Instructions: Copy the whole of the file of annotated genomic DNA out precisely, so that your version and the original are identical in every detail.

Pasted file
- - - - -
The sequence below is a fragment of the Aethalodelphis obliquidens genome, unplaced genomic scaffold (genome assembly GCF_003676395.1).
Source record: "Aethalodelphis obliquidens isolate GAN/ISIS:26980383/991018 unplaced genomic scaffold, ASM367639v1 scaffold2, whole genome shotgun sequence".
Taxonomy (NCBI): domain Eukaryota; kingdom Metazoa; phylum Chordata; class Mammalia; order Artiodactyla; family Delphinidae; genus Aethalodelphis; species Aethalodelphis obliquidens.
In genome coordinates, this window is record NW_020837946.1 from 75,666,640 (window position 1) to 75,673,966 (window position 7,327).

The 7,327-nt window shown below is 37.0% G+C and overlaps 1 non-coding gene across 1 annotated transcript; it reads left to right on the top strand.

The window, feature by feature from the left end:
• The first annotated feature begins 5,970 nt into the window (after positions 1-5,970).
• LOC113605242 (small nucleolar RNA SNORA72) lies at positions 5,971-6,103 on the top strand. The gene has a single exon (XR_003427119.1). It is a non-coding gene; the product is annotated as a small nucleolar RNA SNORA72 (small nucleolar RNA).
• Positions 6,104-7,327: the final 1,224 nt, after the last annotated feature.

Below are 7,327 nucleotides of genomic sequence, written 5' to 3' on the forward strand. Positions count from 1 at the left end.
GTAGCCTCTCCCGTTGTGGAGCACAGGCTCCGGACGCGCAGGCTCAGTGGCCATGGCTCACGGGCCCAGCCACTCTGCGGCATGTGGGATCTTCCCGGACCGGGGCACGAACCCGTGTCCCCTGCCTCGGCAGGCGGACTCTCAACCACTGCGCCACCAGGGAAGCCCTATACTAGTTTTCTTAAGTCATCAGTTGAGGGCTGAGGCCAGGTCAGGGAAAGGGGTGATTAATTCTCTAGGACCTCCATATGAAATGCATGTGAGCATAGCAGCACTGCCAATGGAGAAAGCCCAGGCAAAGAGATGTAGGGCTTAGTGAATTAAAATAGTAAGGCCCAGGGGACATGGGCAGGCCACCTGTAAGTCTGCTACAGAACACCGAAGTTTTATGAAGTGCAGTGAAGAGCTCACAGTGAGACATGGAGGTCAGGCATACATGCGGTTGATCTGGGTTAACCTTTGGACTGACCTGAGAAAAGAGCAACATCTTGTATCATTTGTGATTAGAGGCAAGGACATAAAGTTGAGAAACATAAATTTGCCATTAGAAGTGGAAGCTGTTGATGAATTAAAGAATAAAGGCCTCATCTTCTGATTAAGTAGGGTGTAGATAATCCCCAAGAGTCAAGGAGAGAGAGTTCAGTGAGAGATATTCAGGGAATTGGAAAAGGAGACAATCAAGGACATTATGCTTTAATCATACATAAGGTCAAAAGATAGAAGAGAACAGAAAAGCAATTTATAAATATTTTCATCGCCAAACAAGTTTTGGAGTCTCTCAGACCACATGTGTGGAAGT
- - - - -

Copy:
The sequence below is a fragment of the Aethalodelphis obliquidens genome, unplaced genomic scaffold (genome assembly GCF_003676395.1).
Source record: "Aethalodelphis obliquidens isolate GAN/ISIS:26980383/991018 unplaced genomic scaffold, ASM367639v1 scaffold2, whole genome shotgun sequence".
Taxonomy (NCBI): domain Eukaryota; kingdom Metazoa; phylum Chordata; class Mammalia; order Artiodactyla; family Delphinidae; genus Aethalodelphis; species Aethalodelphis obliquidens.
In genome coordinates, this window is record NW_020837946.1 from 75,666,640 (window position 1) to 75,673,966 (window position 7,327).

The 7,327-nt window shown below is 37.0% G+C and overlaps 1 non-coding gene across 1 annotated transcript; it reads left to right on the top strand.

The window, feature by feature from the left end:
• The first annotated feature begins 5,970 nt into the window (after positions 1-5,970).
• LOC113605242 (small nucleolar RNA SNORA72) lies at positions 5,971-6,103 on the top strand. The gene has a single exon (XR_003427119.1). It is a non-coding gene; the product is annotated as a small nucleolar RNA SNORA72 (small nucleolar RNA).
• Positions 6,104-7,327: the final 1,224 nt, after the last annotated feature.

Below are 7,327 nucleotides of genomic sequence, written 5' to 3' on the forward strand. Positions count from 1 at the left end.
GTAGCCTCTCCCGTTGTGGAGCACAGGCTCCGGACGCGCAGGCTCAGTGGCCATGGCTCACGGGCCCAGCCACTCTGCGGCATGTGGGATCTTCCCGGACCGGGGCACGAACCCGTGTCCCCTGCCTCGGCAGGCGGACTCTCAACCACTGCGCCACCAGGGAAGCCCTATACTAGTTTTCTTAAGTCATCAGTTGAGGGCTGAGGCCAGGTCAGGGAAAGGGGTGATTAATTCTCTAGGACCTCCATATGAAATGCATGTGAGCATAGCAGCACTGCCAATGGAGAAAGCCCAGGCAAAGAGATGTAGGGCTTAGTGAATTAAAATAGTAAGGCCCAGGGGACATGGGCAGGCCACCTGTAAGTCTGCTACAGAACACCGAAGTTTTATGAAGTGCAGTGAAGAGCTCACAGTGAGACATGGAGGTCAGGCATACATGCGGTTGATCTGGGTTAACCTTTGGACTGACCTGAGAAAAGAGCAACATCTTGTATCATTTGTGATTAGAGGCAAGGACATAAAGTTGAGAAACATAAATTTGCCATTAGAAGTGGAAGCTGTTGATGAATTAAAGAATAAAGGCCTCATCTTCTGATTAAGTAGGGTGTAGATAATCCCCAAGAGTCAAGGAGAGAGAGTTCAGTGAGAGATATTCAGGGAATTGGAAAAGGAGACAATCAAGGACATTATGCTTTAATCATACATAAGGTCAAAAGATAGAAGAGAACAGAAAAGCAATTTATAAATATTTTCATCGCCAAACAAGTTTTGGAGTCTCTCAGACCACATGTGTGGAAGT